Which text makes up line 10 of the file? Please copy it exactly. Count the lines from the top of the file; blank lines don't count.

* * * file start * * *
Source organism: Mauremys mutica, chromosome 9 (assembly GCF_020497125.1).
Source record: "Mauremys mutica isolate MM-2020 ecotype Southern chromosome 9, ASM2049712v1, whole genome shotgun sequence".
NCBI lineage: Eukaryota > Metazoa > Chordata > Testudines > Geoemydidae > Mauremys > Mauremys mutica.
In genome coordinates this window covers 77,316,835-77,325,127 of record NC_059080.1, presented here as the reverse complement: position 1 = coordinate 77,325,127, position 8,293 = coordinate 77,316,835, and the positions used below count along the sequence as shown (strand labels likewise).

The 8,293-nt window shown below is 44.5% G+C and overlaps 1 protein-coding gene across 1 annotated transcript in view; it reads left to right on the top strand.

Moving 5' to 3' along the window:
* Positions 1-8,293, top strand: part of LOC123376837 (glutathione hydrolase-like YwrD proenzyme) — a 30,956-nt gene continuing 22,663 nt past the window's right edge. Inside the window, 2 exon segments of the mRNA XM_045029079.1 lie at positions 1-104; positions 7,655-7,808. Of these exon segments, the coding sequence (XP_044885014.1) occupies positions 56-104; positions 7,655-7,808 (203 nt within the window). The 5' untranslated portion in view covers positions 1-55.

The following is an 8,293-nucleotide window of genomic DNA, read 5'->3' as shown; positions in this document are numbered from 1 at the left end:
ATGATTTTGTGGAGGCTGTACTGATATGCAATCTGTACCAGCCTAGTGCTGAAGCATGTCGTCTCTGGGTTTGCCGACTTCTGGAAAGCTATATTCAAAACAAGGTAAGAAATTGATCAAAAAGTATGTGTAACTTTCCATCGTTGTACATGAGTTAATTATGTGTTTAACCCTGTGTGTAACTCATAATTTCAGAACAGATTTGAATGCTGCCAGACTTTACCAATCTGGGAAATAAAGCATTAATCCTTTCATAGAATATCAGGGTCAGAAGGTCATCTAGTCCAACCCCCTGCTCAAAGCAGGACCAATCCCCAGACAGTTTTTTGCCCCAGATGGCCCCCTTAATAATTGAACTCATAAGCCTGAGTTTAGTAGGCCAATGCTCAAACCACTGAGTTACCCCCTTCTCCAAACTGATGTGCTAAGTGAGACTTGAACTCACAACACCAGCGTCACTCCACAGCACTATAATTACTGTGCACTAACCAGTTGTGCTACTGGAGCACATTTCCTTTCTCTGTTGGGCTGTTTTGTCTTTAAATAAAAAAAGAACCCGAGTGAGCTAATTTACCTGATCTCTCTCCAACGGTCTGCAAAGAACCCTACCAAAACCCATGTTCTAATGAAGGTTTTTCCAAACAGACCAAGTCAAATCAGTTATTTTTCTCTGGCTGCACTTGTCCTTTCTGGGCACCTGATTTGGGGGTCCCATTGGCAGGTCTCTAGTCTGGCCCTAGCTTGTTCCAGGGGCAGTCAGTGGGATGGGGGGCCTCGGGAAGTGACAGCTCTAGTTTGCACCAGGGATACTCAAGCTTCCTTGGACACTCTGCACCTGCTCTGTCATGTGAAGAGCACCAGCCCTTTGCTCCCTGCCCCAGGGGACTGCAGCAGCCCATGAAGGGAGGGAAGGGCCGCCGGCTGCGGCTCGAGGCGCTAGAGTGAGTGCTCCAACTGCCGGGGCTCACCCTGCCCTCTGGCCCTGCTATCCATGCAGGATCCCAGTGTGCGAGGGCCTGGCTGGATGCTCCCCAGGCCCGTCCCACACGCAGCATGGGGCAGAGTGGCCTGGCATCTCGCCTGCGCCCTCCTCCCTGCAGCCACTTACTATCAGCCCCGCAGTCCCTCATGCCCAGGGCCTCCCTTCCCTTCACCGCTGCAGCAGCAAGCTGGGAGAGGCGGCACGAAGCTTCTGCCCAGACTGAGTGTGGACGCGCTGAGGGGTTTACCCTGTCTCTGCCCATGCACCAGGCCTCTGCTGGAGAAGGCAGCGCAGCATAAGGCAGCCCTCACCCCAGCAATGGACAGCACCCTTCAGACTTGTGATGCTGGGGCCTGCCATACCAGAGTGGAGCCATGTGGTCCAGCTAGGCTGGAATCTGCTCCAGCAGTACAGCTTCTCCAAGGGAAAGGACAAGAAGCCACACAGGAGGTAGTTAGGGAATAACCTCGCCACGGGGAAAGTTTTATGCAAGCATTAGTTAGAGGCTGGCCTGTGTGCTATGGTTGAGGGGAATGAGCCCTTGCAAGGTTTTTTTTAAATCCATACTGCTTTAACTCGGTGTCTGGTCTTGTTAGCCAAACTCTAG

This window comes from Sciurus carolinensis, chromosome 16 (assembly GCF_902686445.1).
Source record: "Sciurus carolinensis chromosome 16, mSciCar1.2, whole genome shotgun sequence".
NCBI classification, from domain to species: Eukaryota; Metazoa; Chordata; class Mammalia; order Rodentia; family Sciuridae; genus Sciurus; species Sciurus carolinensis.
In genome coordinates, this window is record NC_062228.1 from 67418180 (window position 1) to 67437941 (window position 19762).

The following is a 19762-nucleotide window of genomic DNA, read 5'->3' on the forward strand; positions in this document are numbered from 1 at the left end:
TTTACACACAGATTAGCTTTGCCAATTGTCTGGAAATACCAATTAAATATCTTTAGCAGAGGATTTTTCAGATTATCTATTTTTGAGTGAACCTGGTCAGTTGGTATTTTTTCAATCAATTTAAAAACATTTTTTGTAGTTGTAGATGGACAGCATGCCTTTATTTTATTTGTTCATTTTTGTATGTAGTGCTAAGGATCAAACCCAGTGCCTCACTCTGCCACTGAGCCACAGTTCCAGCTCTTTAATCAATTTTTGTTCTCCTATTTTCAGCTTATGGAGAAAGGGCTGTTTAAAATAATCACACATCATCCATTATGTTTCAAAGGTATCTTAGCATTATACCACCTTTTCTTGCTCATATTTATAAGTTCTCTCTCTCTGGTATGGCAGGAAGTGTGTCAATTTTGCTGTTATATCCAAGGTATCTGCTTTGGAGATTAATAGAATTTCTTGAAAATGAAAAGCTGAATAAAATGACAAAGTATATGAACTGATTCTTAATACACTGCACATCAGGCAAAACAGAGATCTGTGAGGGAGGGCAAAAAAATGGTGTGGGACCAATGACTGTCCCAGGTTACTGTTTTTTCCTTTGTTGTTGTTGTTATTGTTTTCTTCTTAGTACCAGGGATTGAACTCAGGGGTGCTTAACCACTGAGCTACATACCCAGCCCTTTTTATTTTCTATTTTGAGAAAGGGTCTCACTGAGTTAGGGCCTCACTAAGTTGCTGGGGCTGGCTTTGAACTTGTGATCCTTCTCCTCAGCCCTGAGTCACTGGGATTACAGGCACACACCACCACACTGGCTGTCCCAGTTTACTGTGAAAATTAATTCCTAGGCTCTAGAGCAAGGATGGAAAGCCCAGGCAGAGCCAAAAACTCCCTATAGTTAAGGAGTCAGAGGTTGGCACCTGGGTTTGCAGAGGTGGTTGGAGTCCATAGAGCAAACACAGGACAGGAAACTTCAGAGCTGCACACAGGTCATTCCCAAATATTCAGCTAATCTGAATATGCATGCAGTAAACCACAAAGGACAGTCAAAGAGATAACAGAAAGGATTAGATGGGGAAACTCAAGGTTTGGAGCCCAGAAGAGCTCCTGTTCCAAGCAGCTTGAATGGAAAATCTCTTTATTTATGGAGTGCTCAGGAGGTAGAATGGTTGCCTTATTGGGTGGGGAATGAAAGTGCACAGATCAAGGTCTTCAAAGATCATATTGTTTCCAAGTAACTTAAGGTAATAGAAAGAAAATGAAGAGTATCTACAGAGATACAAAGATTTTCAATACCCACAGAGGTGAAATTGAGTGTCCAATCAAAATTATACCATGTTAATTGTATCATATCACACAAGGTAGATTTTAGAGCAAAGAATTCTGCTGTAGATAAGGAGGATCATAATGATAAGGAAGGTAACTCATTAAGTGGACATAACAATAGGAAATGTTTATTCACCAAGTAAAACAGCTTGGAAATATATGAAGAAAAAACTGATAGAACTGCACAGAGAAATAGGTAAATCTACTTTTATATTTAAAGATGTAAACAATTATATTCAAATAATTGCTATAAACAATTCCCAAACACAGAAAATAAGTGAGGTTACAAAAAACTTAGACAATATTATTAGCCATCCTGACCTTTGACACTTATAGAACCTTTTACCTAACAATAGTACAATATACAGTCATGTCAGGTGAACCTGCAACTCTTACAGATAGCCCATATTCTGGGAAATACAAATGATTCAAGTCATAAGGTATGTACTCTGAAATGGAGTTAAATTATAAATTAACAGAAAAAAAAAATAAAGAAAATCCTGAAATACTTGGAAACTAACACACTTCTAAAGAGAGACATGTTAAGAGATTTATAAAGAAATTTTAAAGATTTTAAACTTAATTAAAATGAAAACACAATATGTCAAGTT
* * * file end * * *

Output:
This window comes from Sciurus carolinensis, chromosome 16 (assembly GCF_902686445.1).